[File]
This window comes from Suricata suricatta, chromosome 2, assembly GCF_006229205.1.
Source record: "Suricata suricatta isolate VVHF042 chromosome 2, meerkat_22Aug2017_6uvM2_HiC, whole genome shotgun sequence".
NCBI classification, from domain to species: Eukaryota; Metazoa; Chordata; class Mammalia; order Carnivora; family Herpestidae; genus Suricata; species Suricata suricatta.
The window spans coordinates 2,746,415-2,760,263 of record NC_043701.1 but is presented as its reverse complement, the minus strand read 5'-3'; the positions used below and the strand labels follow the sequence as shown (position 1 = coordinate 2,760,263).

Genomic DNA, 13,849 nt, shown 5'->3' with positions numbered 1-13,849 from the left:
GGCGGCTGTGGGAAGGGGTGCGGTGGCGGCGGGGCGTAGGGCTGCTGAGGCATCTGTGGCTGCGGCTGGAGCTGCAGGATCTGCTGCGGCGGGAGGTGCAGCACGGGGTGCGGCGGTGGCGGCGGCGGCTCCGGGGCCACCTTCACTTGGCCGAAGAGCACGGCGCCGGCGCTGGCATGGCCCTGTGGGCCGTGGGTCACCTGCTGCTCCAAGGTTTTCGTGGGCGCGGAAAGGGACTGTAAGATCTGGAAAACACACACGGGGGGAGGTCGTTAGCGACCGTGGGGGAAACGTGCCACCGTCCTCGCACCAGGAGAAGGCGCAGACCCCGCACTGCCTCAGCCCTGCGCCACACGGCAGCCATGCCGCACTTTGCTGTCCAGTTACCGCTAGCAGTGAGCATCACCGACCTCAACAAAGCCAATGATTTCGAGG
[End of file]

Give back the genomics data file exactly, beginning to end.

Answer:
This window comes from Suricata suricatta, chromosome 2, assembly GCF_006229205.1.
Source record: "Suricata suricatta isolate VVHF042 chromosome 2, meerkat_22Aug2017_6uvM2_HiC, whole genome shotgun sequence".
NCBI classification, from domain to species: Eukaryota; Metazoa; Chordata; class Mammalia; order Carnivora; family Herpestidae; genus Suricata; species Suricata suricatta.
The window spans coordinates 2,746,415-2,760,263 of record NC_043701.1 but is presented as its reverse complement, the minus strand read 5'-3'; the positions used below and the strand labels follow the sequence as shown (position 1 = coordinate 2,760,263).

Genomic DNA, 13,849 nt, shown 5'->3' with positions numbered 1-13,849 from the left:
GGCGGCTGTGGGAAGGGGTGCGGTGGCGGCGGGGCGTAGGGCTGCTGAGGCATCTGTGGCTGCGGCTGGAGCTGCAGGATCTGCTGCGGCGGGAGGTGCAGCACGGGGTGCGGCGGTGGCGGCGGCGGCTCCGGGGCCACCTTCACTTGGCCGAAGAGCACGGCGCCGGCGCTGGCATGGCCCTGTGGGCCGTGGGTCACCTGCTGCTCCAAGGTTTTCGTGGGCGCGGAAAGGGACTGTAAGATCTGGAAAACACACACGGGGGGAGGTCGTTAGCGACCGTGGGGGAAACGTGCCACCGTCCTCGCACCAGGAGAAGGCGCAGACCCCGCACTGCCTCAGCCCTGCGCCACACGGCAGCCATGCCGCACTTTGCTGTCCAGTTACCGCTAGCAGTGAGCATCACCGACCTCAACAAAGCCAATGATTTCGAGG